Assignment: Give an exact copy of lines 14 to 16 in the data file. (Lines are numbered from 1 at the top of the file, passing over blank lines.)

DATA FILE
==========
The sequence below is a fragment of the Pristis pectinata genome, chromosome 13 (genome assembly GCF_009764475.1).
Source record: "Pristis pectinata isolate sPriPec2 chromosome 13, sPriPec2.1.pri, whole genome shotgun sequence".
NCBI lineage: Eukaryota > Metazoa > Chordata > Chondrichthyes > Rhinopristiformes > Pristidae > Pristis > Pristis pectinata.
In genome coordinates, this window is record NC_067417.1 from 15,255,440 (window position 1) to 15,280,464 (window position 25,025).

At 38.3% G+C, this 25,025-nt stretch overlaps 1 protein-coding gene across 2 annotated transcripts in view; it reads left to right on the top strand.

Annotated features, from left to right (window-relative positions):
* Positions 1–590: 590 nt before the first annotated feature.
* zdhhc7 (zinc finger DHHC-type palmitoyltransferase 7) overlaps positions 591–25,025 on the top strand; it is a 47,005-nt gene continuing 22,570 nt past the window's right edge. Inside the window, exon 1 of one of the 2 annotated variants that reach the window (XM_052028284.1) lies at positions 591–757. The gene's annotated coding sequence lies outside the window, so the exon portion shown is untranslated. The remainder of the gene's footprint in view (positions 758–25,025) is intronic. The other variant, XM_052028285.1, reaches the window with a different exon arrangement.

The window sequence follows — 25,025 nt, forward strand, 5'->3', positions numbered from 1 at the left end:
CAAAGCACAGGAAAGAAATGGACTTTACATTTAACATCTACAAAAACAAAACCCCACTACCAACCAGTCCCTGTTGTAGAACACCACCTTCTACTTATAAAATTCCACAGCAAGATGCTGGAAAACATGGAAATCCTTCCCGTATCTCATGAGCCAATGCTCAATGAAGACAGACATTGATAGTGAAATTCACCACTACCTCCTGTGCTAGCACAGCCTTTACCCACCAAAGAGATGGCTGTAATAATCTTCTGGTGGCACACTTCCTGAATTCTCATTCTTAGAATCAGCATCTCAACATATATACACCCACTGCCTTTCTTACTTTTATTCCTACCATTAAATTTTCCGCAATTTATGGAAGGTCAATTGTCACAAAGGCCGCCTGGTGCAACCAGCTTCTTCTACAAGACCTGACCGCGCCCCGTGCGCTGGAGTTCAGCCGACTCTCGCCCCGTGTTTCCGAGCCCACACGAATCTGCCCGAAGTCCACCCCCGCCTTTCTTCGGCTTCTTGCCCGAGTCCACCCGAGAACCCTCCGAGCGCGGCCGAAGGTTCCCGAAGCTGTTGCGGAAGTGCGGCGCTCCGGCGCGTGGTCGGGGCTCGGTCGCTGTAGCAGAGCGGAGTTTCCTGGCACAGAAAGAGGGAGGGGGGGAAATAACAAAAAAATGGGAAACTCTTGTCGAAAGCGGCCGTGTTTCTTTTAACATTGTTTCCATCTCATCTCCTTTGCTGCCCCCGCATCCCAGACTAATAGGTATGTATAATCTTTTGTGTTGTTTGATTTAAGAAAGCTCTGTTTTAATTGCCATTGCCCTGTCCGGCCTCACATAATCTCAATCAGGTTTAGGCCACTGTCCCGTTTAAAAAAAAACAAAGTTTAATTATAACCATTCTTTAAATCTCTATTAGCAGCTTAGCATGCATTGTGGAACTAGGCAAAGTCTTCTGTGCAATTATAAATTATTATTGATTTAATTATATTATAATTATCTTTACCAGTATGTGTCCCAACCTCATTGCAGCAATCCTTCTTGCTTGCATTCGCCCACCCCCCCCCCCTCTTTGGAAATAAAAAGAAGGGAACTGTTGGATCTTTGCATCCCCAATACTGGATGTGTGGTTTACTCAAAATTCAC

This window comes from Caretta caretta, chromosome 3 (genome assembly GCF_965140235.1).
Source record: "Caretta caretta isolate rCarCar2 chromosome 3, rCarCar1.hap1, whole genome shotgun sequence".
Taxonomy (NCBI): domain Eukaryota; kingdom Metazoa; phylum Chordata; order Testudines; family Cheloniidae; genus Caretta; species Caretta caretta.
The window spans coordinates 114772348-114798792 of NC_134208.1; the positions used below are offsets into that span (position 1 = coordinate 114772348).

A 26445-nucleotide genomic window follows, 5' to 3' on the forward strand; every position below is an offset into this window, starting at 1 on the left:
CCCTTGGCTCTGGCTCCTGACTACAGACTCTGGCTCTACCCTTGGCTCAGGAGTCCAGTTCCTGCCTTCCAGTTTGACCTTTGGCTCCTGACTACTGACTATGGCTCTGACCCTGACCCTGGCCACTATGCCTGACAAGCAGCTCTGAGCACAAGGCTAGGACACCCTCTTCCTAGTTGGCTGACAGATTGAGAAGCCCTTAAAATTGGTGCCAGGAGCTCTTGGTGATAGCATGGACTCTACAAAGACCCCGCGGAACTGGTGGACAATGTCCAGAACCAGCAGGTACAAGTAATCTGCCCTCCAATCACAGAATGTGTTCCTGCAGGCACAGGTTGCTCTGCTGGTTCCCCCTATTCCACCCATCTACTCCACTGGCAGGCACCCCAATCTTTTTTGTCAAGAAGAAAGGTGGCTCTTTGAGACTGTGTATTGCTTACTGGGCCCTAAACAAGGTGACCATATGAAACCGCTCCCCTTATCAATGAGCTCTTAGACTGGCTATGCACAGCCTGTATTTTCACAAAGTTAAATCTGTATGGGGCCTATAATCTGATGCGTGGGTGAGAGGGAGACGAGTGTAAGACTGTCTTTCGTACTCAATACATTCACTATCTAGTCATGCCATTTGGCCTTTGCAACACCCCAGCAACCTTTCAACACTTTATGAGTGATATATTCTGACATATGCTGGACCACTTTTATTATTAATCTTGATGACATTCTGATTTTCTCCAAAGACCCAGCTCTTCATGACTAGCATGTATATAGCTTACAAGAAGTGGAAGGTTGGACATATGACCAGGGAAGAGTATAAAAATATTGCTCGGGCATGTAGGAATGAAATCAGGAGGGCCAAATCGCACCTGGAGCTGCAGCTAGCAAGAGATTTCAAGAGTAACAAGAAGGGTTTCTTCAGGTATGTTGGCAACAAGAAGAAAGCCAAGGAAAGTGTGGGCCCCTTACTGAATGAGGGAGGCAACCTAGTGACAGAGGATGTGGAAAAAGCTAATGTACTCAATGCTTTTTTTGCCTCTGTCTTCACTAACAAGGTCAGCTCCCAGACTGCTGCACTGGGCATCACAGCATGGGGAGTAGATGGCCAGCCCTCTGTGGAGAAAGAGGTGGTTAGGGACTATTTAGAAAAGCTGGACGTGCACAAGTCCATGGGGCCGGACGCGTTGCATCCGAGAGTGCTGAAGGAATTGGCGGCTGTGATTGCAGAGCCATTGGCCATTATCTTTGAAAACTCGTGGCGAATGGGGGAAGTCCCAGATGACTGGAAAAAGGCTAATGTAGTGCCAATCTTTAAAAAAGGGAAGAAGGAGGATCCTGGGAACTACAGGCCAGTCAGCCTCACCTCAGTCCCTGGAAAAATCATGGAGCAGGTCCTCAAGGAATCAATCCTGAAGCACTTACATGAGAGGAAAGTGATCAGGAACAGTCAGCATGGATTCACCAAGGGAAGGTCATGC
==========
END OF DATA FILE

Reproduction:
The window spans coordinates 114772348-114798792 of NC_134208.1; the positions used below are offsets into that span (position 1 = coordinate 114772348).

A 26445-nucleotide genomic window follows, 5' to 3' on the forward strand; every position below is an offset into this window, starting at 1 on the left:
CCCTTGGCTCTGGCTCCTGACTACAGACTCTGGCTCTACCCTTGGCTCAGGAGTCCAGTTCCTGCCTTCCAGTTTGACCTTTGGCTCCTGACTACTGACTATGGCTCTGACCCTGACCCTGGCCACTATGCCTGACAAGCAGCTCTGAGCACAAGGCTAGGACACCCTCTTCCTAGTTGGCTGACAGATTGAGAAGCCCTTAAAATTGGTGCCAGGAGCTCTTGGTGATAGCATGGACTCTACAAAGACCCCGCGGAACTGGTGGACAATGTCCAGAACCAGCAGGTACAAGTAATCTGCCCTCCAATCACAGAATGTGTTCCTGCAGGCACAGGTTGCTCTGCTGGTTCCCCCTATTCCACCCATCTACTCCACTGGCAGGCACCCCAATCTTTTTTGTCAAGAAGAAAGGTGGCTCTTTGAGACTGTGTATTGCTTACTGGGCCCTAAACAAGGTGACCATATGAAACCGCTCCCCTTATCAATGAGCTCTTAGACTGGCTATGCACAGCCTGTATTTTCACAAAGTTAAATCTGTATGGGGCCTATAATCTGATGCGTGGGTGAGAGGGAGACGAGTGTAAGACTGTCTTTCGTACTCAATACATTCACTATCTAGTCATGCCATTTGGCCTTTGCAACACCCCAGCAACCTTTCAACACTTTATGAGTGATATATTCTGACATATGCTGGACCACTTTTATTATTAATCTTGATGACATTCTGATTTTCTCCAAAGACCCAGCTCTTCATGACTAGCATGTATATAGCTTACAAGAAGTGGAAGGTTGGACATATGACCAGGGAAGAGTATAAAAATATTGCTCGGGCATGTAGGAATGAAATCAGGAGGGCCAAATCGCACCTGGAGCTGCAGCTAGCAAGAGATTTCAAGAGTAACAAGAAGGGTTTCTTCAGGTATGTTGGCAACAAGAAGAAAGCCAAGGAAAGTGTGGGCCCCTTACTGAATGAGGGAGGCAACCTAGTGACAGAGGATGTGGAAAAAGCTAATGTACTCAATGCTTTTTTTGCCTCTGTCTTCACTAACAAGGTCAGCTCCCAGACTGCTGCACTGGGCATCACAGCATGGGGAGTAGATGGCCAGCCCTCTGTGGAGAAAGAGGTGGTTAGGGACTATTTAGAAAAGCTGGACGTGCACAAGTCCATGGGGCCGGACGCGTTGCATCCGAGAGTGCTGAAGGAATTGGCGGCTGTGATTGCAGAGCCATTGGCCATTATCTTTGAAAACTCGTGGCGAATGGGGGAAGTCCCAGATGACTGGAAAAAGGCTAATGTAGTGCCAATCTTTAAAAAAGGGAAGAAGGAGGATCCTGGGAACTACAGGCCAGTCAGCCTCACCTCAGTCCCTGGAAAAATCATGGAGCAGGTCCTCAAGGAATCAATCCTGAAGCACTTACATGAGAGGAAAGTGATCAGGAACAGTCAGCATGGATTCACCAAGGGAAGGTCATGC